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Enhancing telemedicine privacy and security with HIPAA

graphic edited with a healtworker on the left side and a HIPAA illustration
June 21, 2017

Telemedicine is not an entirely new concept. The idea of remote doctor consultations through telephone has been around even before the invention of television. Transmission of radiologic images via telephone has been done as early as 1948, while video has been used for medical purposes since the 1960s. By then, paramedics were already transmitting cardiac rhythms and ECGs to hospitals. NASA was also known to have developed satellite-based communications for astronauts’ medical needs in the 1980s.

Telemedicine and HIPAA Compliance

One may think that simply calling your doctor is telemedicine. However, that is not the case. Telemedicine products and services, just like those in other healthcare areas, must comply with certain standards and guidelines, which typically vary from state to state. But there are common guidelines that telemedicine providers should comply with under the Health Insurance Portability and Accountability Act (HIPAA) of 1996. [1] HIPAA includes two rules, the Privacy Rule and the Security Rule. [2]

Privacy and Security

The Privacy Rule governs who is covered, what information is protected, and how electronic protected health information (ePHI) can be used and disclosed. [3] The Security Rule, on the other hand, sets the standards for the secure transfer and storage of ePHI. [4] Under these rules, communicating with your doctor via SMS, email, or even Skype is not considered telemedicine. In fact, telemedicine providers who use these unsecured platforms are subject to fines and civil actions. There are many ways a telemedicine provider can do to comply with HIPAA guidelines. [5] Complying with these guidelines is a priority among telemedicine providers. In our preliminary research at Parola Analytics, we found that about 32% of telemedicine-related patents filed in the US from 2007-2016 relate to security and privacy.

Telemedicine providers are also required to have a Business Associate Agreement (BAA) with third-party information communication technology (ICT) providers that store ePHI made and transferred during telemedicine sessions. For example, consider the case in which an email with an attached ePHI is sent between telemedicine providers using Google Mail, and the email is stored in a Google’s server. If there’s a data breach in Google Mail, and the telemedicine providers don’t have a BAA with Google, Google would not be liable to HIPAA. A BAA extends the responsibility for complying with HIPAA rules to the third-party ICT provider.

Compliance with these rules is very important not just for the telemedicine industry but also for the entire US healthcare industry. According to the Identity Theft Resource Center, the healthcare industry accounted for 377 incidents, or 34.5 percent of the data breaches, in 2016. [6] This figure is the second highest number of data breaches among various industries. In 2014, an estimated number of 2.32 million Americans were victims of medical identity theft. [7] This resulted in an average loss of $13,453.38 for each victim. It’s not just patient information and money that are at risk in healthcare privacy and security breaches, but more importantly, the patients’ health. For example, medical devices such as insulin pumps have been vulnerable to hacking. [8] Such incidents could prove fatal to insulin pump users.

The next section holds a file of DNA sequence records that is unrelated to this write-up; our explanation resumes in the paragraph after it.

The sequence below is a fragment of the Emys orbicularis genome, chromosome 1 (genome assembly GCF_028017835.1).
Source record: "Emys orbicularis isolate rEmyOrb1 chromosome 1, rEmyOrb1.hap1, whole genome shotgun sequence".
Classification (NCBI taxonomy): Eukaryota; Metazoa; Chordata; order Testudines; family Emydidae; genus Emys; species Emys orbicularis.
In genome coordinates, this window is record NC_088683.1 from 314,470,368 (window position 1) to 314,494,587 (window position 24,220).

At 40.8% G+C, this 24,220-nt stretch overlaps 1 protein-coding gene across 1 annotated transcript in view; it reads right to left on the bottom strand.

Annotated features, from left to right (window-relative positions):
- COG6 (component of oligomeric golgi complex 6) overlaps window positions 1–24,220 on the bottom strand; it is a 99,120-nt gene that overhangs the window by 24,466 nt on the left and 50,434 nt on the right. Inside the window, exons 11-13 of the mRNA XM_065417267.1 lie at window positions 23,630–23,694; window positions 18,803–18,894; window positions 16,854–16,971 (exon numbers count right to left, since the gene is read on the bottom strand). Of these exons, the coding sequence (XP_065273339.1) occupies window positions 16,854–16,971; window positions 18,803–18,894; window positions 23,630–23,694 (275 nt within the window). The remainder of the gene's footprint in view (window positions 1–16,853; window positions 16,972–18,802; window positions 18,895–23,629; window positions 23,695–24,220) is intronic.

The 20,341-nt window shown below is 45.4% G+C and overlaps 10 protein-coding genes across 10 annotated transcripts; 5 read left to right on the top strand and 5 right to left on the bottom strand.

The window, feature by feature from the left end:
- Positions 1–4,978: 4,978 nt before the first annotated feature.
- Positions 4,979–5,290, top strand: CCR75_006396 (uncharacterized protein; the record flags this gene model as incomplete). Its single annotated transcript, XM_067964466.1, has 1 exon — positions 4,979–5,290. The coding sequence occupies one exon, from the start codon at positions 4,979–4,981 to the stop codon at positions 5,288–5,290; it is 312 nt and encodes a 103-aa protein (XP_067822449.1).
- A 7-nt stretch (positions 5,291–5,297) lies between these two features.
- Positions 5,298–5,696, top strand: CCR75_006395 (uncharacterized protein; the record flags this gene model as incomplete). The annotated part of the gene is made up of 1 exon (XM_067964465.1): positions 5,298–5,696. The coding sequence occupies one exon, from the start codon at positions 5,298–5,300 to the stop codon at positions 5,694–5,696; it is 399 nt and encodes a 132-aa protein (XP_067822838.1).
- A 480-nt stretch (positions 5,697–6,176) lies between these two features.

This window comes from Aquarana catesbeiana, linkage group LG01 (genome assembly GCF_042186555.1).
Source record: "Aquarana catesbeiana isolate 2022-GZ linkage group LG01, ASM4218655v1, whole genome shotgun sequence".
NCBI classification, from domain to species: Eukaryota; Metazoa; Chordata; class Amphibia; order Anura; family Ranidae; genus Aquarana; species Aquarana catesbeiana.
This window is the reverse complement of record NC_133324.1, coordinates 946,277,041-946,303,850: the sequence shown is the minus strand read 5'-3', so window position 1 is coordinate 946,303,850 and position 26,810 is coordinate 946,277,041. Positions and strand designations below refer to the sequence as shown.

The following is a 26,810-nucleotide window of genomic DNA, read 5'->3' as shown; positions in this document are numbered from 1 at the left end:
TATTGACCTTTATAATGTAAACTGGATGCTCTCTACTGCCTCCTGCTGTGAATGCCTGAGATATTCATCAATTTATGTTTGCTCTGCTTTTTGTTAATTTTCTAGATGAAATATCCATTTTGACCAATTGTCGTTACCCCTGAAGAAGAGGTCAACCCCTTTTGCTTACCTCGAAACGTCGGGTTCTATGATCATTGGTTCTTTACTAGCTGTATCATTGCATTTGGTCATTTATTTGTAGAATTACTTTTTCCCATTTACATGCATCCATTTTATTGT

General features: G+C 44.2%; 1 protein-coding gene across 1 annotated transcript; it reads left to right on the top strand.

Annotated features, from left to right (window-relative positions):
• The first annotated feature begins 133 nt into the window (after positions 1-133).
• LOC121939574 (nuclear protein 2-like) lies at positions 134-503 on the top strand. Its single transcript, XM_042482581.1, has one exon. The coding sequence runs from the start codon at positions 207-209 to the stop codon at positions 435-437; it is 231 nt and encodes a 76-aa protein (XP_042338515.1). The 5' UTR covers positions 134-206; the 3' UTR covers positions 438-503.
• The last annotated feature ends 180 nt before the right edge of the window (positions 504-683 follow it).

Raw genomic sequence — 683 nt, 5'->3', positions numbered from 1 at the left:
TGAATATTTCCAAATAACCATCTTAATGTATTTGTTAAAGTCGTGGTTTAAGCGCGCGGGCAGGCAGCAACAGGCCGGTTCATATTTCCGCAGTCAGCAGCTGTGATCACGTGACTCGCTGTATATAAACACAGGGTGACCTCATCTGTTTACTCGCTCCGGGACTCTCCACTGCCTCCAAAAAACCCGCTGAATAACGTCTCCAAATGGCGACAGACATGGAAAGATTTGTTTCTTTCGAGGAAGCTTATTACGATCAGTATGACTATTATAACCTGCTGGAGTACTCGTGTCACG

Another example highlighting the scale of security risk involving the healthcare sector is the May 2017 incident in which the notorious WannaCrypt ransomware virus attacked computers in 16 institutions of the National Health Service across UK. The computer files were locked by the virus and could only be accessed by paying $300 per computer. The virus affected x-ray imaging systems, pathology test results, phone systems, and patient administration systems. The attack crippled the hospitals systems to such an extent that patients were advised to seek hospital care only in emergency cases. [9]

Privacy and security are just some of the major challenges that slow down widespread telemedicine adoption. Companies need to build more powerful, reliable, and effective solutions to address these challenges and comply with HIPAA rules. New advancements in cybersecurity, such as private blockchain, may help party address this need.

[1] “HIPAA Guidelines on Telemedicine,” HIPAA Journal, Web. 02 Jun 2017.
[2] Hall et al., “For Telehealth To Succeed, Privacy And Security Risks Must Be Identified And Addressed,” Health Affairs, Feb 2014. Web. 02 Jun 2017.
[3] “Summary of the HIPAA Privacy Rule,” HHS.gov, Web. 02 Jun 2017.
[4] “Summary of the HIPAA Security Rule,” HHS.gov, Web. 02 Jun 2017.
[5] Smith, Andrea, “Top 5 Requirements for Secure Telemedicine,” Chiron Health, 10 Mar 2016. Web. 02 Jun 2017.
[6] “Data Breaches Increase 40 Percent in 2016, Finds New Report from Identity Theft Resource Center and CyberScout,” Identity Theft Resource Center, 19 Jan 2017. Web. 06 Jun 2017.
[7] “Fifth Annual Study on Medical Identity Theft,” Ponemon Institute, Feb 2015. Web. 06 Jun 2017.
[8] Finkle, Jim, “J&J warns diabetic patients: Insulin pump vulnerable to hacking,” Reuters, 04 Oct 2016. Web. 06 Jun 2017.
[9] “’Major disruption’ as UK hospitals hit by cyber attack,” Aljazeera, 13 May 2017. Web. 13 Jun 2017.

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1. Parola Analytics and Avontis are distinct entities and operate independently. Any references to Avontis or its services do not constitute a legal partnership. 

2. Parola Analytics does not provide legal services. Our services are limited to research and technical analysis. Any information provided by Parola Analytics should not be construed as legal advice.